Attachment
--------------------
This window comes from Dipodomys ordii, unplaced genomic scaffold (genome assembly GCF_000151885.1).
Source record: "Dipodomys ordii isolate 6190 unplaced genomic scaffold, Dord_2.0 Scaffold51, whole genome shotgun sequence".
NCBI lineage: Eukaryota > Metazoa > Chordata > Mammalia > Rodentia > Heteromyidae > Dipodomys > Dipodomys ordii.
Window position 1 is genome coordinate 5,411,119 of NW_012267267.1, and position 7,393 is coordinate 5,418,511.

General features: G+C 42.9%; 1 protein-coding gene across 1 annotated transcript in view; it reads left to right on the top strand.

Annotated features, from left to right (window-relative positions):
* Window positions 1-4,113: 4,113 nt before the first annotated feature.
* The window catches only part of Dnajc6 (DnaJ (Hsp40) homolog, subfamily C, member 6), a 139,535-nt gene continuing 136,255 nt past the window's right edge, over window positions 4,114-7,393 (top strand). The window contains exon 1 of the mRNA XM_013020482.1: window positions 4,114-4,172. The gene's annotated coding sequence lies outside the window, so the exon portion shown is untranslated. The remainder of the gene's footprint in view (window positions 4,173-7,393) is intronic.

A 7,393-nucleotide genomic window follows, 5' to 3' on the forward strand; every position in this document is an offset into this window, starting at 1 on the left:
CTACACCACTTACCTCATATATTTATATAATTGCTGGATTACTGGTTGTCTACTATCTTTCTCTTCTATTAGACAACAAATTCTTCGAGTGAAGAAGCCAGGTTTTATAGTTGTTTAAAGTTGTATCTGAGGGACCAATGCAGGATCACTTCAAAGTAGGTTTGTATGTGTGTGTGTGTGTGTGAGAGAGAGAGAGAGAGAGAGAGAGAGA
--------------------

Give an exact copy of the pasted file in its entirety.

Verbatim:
This window comes from Dipodomys ordii, unplaced genomic scaffold (genome assembly GCF_000151885.1).
Source record: "Dipodomys ordii isolate 6190 unplaced genomic scaffold, Dord_2.0 Scaffold51, whole genome shotgun sequence".
NCBI lineage: Eukaryota > Metazoa > Chordata > Mammalia > Rodentia > Heteromyidae > Dipodomys > Dipodomys ordii.
Window position 1 is genome coordinate 5,411,119 of NW_012267267.1, and position 7,393 is coordinate 5,418,511.

General features: G+C 42.9%; 1 protein-coding gene across 1 annotated transcript in view; it reads left to right on the top strand.

Annotated features, from left to right (window-relative positions):
* Window positions 1-4,113: 4,113 nt before the first annotated feature.
* The window catches only part of Dnajc6 (DnaJ (Hsp40) homolog, subfamily C, member 6), a 139,535-nt gene continuing 136,255 nt past the window's right edge, over window positions 4,114-7,393 (top strand). The window contains exon 1 of the mRNA XM_013020482.1: window positions 4,114-4,172. The gene's annotated coding sequence lies outside the window, so the exon portion shown is untranslated. The remainder of the gene's footprint in view (window positions 4,173-7,393) is intronic.

A 7,393-nucleotide genomic window follows, 5' to 3' on the forward strand; every position in this document is an offset into this window, starting at 1 on the left:
CTACACCACTTACCTCATATATTTATATAATTGCTGGATTACTGGTTGTCTACTATCTTTCTCTTCTATTAGACAACAAATTCTTCGAGTGAAGAAGCCAGGTTTTATAGTTGTTTAAAGTTGTATCTGAGGGACCAATGCAGGATCACTTCAAAGTAGGTTTGTATGTGTGTGTGTGTGTGTGAGAGAGAGAGAGAGAGAGAGAGAGAGA